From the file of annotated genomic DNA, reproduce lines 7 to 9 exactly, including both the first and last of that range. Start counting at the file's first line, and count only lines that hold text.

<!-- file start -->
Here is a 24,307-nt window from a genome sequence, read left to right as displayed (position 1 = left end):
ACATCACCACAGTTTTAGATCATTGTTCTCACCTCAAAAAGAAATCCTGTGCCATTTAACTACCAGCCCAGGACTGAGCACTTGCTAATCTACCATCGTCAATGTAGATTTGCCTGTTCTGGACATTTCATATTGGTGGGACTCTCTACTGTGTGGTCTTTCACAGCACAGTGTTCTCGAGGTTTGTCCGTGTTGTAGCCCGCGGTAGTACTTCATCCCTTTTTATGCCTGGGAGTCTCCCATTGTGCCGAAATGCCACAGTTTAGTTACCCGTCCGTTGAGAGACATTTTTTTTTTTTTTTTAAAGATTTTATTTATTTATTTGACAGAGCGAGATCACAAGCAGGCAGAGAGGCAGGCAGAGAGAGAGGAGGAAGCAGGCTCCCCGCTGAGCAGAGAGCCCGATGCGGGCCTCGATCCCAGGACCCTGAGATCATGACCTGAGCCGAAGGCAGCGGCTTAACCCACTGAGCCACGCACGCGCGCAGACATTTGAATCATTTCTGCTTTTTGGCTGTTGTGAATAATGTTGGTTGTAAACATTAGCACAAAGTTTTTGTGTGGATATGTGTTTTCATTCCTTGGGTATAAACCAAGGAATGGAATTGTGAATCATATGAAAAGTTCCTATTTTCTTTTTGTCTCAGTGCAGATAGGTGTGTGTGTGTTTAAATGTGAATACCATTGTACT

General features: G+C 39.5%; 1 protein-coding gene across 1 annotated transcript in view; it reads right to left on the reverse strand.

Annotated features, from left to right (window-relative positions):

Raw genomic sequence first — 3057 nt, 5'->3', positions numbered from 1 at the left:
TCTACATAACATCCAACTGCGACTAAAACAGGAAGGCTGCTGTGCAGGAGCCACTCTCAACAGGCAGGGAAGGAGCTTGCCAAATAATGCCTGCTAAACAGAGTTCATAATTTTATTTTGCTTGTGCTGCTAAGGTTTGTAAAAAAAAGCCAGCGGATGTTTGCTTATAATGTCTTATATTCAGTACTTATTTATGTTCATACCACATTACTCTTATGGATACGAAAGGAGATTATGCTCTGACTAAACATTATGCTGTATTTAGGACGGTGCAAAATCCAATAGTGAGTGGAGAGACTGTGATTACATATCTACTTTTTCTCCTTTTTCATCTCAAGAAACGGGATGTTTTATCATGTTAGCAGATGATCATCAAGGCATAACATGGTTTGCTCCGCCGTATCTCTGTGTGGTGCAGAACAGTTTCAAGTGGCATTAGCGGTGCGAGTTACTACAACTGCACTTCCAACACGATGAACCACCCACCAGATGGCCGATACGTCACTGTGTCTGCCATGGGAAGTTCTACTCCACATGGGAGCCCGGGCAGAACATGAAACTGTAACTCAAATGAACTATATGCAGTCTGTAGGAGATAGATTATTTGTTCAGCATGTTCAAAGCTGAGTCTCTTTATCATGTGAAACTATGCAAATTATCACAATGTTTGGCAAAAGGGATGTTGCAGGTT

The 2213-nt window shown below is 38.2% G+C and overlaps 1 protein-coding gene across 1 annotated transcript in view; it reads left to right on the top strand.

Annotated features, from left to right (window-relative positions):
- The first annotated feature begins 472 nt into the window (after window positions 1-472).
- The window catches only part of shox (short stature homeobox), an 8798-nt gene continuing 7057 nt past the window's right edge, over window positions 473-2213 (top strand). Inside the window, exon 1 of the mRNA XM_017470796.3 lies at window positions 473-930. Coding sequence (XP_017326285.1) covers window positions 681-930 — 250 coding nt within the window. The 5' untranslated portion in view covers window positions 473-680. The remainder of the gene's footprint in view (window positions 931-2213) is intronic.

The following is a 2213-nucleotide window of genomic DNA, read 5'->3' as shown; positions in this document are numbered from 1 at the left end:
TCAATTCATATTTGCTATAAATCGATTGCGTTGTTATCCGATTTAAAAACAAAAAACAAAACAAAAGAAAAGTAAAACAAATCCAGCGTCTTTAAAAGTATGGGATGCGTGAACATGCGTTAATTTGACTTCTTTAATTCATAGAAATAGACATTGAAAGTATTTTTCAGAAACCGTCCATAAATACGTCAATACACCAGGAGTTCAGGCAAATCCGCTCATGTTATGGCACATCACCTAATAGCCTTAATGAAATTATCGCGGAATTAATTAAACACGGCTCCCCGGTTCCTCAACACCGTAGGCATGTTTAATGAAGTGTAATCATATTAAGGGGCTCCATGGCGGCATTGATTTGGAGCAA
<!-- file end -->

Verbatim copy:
The 2213-nt window shown below is 38.2% G+C and overlaps 1 protein-coding gene across 1 annotated transcript in view; it reads left to right on the top strand.

Annotated features, from left to right (window-relative positions):
- The first annotated feature begins 472 nt into the window (after window positions 1-472).